A first issue that General Kayani has to address is the nature, structure and fabric of the army, which as an institution has failed to change its perception and nature. The main challenge comes from junior and middle-ranking officers whose views of Pakistan’s security concerns are largely anachronistic.[12] These individuals are seething over the bin Laden killing in May 2011 and the NATO incident that left 24 soldiers dead.[13] Junior officers express doubts and concerns if not clear rejection of Pakistan’s close relations with the United States, whom they feel malign them with claims of collusion with terrorists while not appreciating Pakistan’s sacrifice in the ‘war on terror.’ Thus, over the past few months, General Kayani has worked hard to address the anger of the junior officers, as well as that of the senior military officers. To that end, he has visited garrisons across the country and spoke to officers.[14] Kayani knows that even though the army is generally well disciplined, there is nothing to suggest that it is immune from the prospects of a junior officer-led coup, as history has shown that junior officers are able to overthrow governments.[15] Director-General Pasha faces a tougher challenge to that of Kayani in dealing with his subordinates. This is because the ISI follows an institutional framework designed to address Pakistan’s inherent insecurities, as since the late 1950s, the institution has been able to operate without any real restrictions, first because no other agency challenged its position, but also because various leaders encouraged it to grow and develop.[16] The ISI is an exceptionally intricate organization, well versed in the art of subversions and suspicion, a legacy of the war against the Soviets, which radically altered the ISI, encouraging Islamic conservatism within the organization and embedding a strong Pakistani-Islamic outlook that has grown with the passage of time.[17] Michael Hayden, the former CIA director claims that Pasha has become more suspicious of U.S. motives vis-à-vis Pakistan,[18]leading the ISI to focus more on reasserting its position as the preeminent intelligence unit in Pakistan while making it clear that the CIA cannot and will not operate independently in Pakistan.[19] This position resonates with the rank and file of the institution.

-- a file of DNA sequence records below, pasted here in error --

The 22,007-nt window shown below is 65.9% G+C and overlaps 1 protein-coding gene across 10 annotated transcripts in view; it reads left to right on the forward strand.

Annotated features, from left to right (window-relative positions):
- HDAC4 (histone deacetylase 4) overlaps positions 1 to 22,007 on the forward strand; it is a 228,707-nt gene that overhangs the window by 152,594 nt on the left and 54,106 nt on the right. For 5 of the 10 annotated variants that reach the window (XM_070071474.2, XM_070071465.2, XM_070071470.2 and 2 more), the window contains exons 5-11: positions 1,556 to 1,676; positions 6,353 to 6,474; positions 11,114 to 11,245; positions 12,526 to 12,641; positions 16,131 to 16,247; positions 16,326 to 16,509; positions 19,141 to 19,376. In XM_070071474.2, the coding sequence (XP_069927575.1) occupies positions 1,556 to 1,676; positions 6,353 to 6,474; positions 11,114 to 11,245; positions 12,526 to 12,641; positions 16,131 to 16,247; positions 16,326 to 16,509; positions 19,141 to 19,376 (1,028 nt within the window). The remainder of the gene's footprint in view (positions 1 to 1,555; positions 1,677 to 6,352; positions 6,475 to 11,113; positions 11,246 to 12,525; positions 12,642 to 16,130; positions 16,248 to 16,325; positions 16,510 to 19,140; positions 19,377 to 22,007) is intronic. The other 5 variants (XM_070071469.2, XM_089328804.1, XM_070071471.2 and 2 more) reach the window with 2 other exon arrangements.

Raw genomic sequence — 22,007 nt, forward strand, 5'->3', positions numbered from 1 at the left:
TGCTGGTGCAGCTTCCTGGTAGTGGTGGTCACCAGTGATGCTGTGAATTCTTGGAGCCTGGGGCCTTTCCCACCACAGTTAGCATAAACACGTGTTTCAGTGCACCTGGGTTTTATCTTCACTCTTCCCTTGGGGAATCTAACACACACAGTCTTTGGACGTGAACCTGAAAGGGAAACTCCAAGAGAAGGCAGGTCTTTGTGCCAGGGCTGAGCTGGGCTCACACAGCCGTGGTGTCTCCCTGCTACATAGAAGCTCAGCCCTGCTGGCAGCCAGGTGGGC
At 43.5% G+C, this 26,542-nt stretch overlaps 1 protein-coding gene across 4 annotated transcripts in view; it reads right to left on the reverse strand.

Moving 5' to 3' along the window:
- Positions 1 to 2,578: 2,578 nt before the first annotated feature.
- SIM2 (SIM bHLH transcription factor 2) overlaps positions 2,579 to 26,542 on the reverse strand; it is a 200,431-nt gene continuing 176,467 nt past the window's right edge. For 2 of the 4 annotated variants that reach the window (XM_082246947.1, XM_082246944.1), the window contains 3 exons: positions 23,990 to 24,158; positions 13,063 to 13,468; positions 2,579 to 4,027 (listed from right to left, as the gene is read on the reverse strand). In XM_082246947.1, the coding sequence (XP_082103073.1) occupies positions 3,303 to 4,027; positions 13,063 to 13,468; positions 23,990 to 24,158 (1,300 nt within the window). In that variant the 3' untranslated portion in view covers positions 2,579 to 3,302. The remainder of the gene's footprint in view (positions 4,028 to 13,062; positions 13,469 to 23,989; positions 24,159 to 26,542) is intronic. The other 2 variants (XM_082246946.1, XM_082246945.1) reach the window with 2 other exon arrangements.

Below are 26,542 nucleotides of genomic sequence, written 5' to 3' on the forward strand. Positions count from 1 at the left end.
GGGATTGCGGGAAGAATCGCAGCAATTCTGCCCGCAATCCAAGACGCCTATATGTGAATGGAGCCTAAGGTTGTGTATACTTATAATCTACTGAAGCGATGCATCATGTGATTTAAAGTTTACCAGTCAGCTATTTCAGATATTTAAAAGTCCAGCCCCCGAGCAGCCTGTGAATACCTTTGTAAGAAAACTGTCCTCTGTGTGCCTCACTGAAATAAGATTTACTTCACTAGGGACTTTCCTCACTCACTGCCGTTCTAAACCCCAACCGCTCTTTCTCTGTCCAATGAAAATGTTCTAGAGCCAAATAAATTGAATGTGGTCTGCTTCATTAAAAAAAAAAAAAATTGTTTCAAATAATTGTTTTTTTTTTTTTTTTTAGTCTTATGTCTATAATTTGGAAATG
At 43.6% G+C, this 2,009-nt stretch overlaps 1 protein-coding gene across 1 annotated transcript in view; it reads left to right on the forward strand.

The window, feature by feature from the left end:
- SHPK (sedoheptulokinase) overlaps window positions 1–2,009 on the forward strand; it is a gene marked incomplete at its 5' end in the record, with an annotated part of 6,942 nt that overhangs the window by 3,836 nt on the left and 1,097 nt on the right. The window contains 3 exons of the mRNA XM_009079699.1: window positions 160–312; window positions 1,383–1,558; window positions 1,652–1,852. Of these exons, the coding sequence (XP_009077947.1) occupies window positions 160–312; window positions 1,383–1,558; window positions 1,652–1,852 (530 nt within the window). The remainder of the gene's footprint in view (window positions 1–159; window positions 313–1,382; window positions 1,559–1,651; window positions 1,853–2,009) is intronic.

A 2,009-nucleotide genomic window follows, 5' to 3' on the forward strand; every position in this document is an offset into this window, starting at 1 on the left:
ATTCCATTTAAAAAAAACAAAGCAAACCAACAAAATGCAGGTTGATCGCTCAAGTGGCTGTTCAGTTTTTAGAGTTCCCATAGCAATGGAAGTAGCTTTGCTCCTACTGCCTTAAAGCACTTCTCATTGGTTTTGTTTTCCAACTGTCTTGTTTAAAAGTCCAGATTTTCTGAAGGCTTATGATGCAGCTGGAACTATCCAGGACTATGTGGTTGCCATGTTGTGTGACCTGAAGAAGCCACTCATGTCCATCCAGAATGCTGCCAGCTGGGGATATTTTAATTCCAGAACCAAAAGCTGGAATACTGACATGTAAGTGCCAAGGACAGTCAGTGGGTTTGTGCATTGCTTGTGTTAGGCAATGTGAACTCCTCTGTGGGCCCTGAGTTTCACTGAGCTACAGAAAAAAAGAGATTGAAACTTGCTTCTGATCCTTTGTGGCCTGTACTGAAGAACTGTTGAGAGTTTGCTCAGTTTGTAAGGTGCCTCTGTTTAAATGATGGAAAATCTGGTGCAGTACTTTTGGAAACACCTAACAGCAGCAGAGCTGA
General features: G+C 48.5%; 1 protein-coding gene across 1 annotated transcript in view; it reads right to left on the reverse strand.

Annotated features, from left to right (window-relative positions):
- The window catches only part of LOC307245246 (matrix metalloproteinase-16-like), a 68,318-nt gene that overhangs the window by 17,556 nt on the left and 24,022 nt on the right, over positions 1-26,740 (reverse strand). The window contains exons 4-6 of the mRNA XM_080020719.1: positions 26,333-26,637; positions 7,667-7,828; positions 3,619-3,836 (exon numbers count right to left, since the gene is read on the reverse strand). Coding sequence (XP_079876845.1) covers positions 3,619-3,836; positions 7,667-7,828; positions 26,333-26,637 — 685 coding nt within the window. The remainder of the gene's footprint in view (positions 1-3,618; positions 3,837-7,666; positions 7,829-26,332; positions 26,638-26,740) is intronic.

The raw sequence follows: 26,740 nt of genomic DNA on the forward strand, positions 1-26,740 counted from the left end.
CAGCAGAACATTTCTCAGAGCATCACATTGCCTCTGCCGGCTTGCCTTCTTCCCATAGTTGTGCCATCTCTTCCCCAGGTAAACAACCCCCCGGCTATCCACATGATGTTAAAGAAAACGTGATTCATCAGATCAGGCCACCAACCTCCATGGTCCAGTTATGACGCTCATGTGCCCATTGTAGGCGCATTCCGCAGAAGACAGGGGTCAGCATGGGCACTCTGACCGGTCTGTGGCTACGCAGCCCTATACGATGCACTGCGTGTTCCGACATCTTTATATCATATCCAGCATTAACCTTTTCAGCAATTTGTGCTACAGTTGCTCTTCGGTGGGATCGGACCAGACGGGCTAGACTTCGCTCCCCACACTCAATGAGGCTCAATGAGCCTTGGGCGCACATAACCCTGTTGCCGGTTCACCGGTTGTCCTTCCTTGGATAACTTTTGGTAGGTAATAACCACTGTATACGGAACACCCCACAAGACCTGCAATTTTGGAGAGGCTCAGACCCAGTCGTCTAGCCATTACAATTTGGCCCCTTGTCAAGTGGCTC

A second challenge is breaking relations with entities and actors that the army and the ISI have helped create. For decades, both organizations nurtured domestic and foreign entities that conduct subversive operations on the behalf or the behest of the army and the ISI under the guise of seeking to promote the interests of Pakistan. Thus, subversive groups emerged in Pakistani cities (many are engaged in sectarian violence), helping to foster sectarian tensions, and in such areas as Kashmir and along some of Pakistan’s borders.[20] These ties have become difficult to break as unofficial lines of communication and support have been establish, which means that even if and when orders are given to cease operation with these entities, it will remain difficult to ensure that the orders are obeyed.